Group of Thirty (G30)
The Group of Thirty (G30) is yet another agglomeration of various countries' leadership developed under some mysterious process that is intended to emphasize that countries work better when they get together in a group. It is a kind of promotion for global governance.
In 1978 when the Group of Thirty was formed, The Group of Thirty's main thrust was to deepen the understanding of international financial and economic issues. Also known as the G30, the Group of Thirty explores the international repercussions that public and private decisions have on the global economy. The G30 delivers recommendations to the private and public sector so positive action can be taken to avoid financial and economic crises.
The Group of Thirty helps establish tools that can address issues like liquidity, credit, leverage and supervision. The G30's reports can include policy action that's hard to implement and at times controversial.
The 30 members of the G30 include a who's who of international bankers and government financial experts. Nine members are from the United States, but Canada, Israel, China, Italy, Switzerland, Poland, Mexico, Denmark, Germany, Japan, Brazil, England, Argentina, Singapore and India are represented in the G30 as well.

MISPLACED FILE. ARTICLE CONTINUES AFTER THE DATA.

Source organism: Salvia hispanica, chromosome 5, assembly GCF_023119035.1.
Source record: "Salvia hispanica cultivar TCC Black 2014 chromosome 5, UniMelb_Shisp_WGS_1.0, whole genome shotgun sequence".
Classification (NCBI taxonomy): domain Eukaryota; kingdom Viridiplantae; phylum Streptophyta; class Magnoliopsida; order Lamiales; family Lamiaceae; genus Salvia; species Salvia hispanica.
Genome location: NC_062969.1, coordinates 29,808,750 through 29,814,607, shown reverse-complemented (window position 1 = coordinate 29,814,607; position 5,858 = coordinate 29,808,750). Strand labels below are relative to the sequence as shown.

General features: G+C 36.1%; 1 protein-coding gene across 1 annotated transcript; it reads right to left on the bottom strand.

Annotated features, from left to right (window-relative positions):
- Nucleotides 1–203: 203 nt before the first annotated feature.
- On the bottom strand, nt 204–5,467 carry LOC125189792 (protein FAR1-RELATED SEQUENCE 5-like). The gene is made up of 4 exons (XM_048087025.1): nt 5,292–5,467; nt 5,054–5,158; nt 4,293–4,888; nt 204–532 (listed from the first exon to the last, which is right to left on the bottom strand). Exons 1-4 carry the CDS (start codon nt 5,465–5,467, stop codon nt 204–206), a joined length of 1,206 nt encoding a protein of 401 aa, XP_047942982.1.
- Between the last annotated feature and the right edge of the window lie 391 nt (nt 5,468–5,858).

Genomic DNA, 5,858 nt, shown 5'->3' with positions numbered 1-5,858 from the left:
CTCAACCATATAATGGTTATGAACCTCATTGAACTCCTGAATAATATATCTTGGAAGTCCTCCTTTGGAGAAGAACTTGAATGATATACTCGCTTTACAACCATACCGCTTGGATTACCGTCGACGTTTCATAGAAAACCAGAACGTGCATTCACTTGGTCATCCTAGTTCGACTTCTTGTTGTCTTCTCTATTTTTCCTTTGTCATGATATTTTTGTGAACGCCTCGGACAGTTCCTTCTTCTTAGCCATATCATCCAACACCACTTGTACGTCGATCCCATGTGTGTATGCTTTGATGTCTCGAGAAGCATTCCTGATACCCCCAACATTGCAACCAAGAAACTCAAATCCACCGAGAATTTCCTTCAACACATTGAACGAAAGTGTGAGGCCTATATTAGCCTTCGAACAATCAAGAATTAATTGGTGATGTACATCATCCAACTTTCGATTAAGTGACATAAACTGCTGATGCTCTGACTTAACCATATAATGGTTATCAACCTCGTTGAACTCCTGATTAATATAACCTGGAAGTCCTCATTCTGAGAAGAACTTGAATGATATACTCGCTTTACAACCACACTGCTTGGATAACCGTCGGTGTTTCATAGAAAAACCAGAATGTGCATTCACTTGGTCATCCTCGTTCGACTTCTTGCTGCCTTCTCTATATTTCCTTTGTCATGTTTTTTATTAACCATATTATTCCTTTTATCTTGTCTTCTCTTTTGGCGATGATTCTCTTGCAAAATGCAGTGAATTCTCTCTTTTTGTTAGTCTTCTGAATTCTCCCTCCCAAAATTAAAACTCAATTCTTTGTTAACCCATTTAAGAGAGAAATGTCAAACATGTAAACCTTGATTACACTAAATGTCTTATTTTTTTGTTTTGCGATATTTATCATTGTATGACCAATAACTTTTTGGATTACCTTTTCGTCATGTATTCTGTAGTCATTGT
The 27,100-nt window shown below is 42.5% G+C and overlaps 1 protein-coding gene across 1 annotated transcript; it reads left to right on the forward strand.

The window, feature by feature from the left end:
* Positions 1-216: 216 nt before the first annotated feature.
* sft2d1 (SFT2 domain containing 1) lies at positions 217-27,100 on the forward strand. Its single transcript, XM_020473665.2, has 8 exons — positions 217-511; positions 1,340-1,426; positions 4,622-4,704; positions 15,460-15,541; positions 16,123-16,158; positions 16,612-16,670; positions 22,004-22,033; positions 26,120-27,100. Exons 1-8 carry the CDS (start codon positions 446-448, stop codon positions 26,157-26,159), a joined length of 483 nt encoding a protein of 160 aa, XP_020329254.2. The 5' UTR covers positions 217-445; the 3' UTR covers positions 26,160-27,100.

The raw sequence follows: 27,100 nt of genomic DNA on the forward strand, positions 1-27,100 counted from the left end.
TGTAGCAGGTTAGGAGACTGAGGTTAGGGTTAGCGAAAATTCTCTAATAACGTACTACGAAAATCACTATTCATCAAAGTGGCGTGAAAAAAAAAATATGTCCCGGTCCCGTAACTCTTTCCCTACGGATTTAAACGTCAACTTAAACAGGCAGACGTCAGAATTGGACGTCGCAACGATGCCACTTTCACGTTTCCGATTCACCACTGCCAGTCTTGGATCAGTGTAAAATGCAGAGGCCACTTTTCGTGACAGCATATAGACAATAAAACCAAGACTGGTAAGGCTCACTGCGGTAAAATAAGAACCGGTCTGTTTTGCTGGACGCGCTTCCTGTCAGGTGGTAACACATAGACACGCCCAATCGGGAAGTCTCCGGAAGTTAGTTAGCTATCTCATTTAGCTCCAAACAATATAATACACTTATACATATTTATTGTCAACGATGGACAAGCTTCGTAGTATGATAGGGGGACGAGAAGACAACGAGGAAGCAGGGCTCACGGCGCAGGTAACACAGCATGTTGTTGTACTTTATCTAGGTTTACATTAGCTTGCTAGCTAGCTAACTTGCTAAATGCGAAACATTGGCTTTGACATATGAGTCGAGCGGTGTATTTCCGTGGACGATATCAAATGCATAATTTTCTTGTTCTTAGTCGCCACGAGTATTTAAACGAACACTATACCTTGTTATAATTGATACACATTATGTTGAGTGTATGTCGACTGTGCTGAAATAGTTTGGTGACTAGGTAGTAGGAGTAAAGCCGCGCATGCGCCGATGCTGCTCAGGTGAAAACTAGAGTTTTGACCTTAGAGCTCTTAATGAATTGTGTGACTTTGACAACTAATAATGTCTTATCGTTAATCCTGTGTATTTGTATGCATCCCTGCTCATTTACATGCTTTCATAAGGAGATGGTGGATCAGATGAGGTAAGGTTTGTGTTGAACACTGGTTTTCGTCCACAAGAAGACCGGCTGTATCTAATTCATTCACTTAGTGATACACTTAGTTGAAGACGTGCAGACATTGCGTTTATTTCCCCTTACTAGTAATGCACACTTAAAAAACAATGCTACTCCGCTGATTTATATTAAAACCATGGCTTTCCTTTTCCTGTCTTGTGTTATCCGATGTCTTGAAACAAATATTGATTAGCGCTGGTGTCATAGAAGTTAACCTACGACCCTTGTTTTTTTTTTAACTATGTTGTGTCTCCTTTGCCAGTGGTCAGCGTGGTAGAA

In 2009, the Group of Thirty released "Financial Reform: A Framework for Financial Stability," which identified flaws in the global financial system and made 18 recommendations to prevent another global financial meltdown. Jacob Frenkel, chairman of the Group of Thirty, wrote, "The G30 today is focused squarely on the policy changes required to strengthen the global financial system to ensure a greater degree of stability and resilience to shocks that we may confront in the future."
Frenkel also said deflating asset bubbles as well as intervening in future financial booms and busts may be controversial and is not easy, but when macroprudential policy tools are understood they are an important addition to the existing options available to central banks.
The purported goal of the Group of Thirty is not only to identify and prevent future global meltdowns; it wants to provide the tools the world needs to maintain a healthy financial balance without disrupting economic growth. It is just another example of an organization of central planners who think they can outsmart the free market where billions of people act out of self-interest.
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